NO - You can ask for the marriage to be registered in your home country, but this is not compulsory. As long as you have complied with the law of the country where you got married, the marriage will automatically be recognised throughout the EU – unless it is a same-sex marriage. These are currently only recognised in 6 EU countries: Belgium, Denmark, the Netherlands, Portugal, Spain and Sweden.
NO - Once you've proved you're in a long-term partnership, every EU country is obliged to "facilitate entry" for your partner.
However, exactly what you have to do to prove this is often not specified in a country's laws, so your partner could still be refused entry and residence rights.
NO - This is governed purely by national laws, which vary from country to country.
In some countries, the maintenance payments will be secured for you by an attachment order on your former spouse's salary, payable by their employer or bank.
If this doesn't work, the money can be collected by national tax authorities.
In some EU countries, public funds are available if your former partner is insolvent.
NO - Countries which do not have registered partnerships (or other types of partnership equivalent or comparable to marriage) in their own law do not have to recognise partnerships registered abroad.
However, your new country must recognise your registered partnership as proof of a long-term relationship, which will at least facilitate your partner's entry and residence, for example if they are following you as you move abroad to work.
NO - A divorce (or legal separation or annulment) granted in any EU country (here, Sweden) will automatically be recognised in any other (here, Poland), without any special procedure.
You can, however, get your Polish documents certifying your marital status updated on the basis of the Swedish judgment once it is final ("final" means appeals against it are no longer possible)
NO - It is up to the Italian authorities to decide if you can get married there. Normally they would only let you do this if you had some kind of link to Italy – for instance at least one of you lives there or has Italian citizenship. But if they do, the marriage will be recognised throughout the EU.
Once back in Slovakia, you will have to get any official documents proving your marital status updated, on the basis of your Italian marriage certificate.
NO - You can only file for divorce in the Czech Republic if you move back and live there for at least six months (if you are Czech) or one year (if you are not). As long as you remain in Germany, you can file for divorce there, as the country where you last both lived together.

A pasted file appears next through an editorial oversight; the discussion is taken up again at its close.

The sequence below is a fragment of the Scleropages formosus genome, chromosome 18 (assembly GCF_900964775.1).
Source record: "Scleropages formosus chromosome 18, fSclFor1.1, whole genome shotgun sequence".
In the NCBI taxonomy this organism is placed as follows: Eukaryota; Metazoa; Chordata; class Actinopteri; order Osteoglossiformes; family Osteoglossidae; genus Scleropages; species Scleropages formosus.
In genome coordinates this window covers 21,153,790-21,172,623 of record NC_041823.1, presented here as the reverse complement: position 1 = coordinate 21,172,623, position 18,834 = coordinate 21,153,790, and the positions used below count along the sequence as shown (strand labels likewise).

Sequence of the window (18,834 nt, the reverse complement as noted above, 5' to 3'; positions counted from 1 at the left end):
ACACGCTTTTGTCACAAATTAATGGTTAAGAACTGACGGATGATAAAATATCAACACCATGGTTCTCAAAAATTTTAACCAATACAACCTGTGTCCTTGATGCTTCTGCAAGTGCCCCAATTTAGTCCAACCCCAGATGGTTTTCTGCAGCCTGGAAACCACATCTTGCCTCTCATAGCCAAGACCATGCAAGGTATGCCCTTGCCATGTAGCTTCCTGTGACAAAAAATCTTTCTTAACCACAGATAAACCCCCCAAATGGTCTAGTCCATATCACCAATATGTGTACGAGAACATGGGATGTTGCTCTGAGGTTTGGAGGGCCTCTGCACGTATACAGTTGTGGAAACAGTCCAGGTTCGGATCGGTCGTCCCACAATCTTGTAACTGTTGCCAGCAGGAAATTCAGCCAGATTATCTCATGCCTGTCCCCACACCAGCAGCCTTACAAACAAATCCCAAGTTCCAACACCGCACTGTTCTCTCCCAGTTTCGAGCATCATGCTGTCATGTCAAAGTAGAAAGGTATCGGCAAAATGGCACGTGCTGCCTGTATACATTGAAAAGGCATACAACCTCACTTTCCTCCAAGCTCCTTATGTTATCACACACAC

NO - It will not necessarily be the law of the country where the courts handling the case are located.
Some EU countries have agreed on rules for determining which country's laws apply – Austria, Belgium, Bulgaria, France, Germany, Hungary, Italy, Latvia, Lithuania, Luxembourg, Malta, Portugal, Romania, Slovenia and Spain.
But if countries other than these are involved, it can be very hard to predict which laws will apply. Given the uncertainty this can create, with national laws often differing greatly, it is best to consult a specialised lawyer about where to file.
NO - In the UK, only people who work or have been self-employed are entitled to statutory maternity pay or a maternity allowance.
YES - Any interested party may ask for a judgment on parental responsibility made in one EU country to be recognised and enforced in another.
NO - National law varies in this case: some countries automatically grant foreign children citizenship on adoption and others don't. Check with your national authorities on the procedure to follow.
YES - In exceptional cases, if the child has a particular connection with this other country and if the transfer is in the child's best interests.
YES - Because taking the children with you could make it difficult for him to take care of the children in line with the custody arrangement – in fact, legally, it might even count as child abduction.
You would also need his consent even if you had full custody, if only to respect his visiting rights.
However, another option could be for you to apply for a change in the custody or visiting arrangements – a court might grant a change if it thinks this would be in the children's best interest.
YES - But you only have 3 months to appeal that decision. After that, the case will be closed.
NO - The only court that can deal with matters related to your divorce/legal separation, including parental responsibility and visiting rights, is the first court where the request for divorce was filed.
So you will have to take your case to that court in Luxembourg – unless you can prove that the children have a particular connection to France.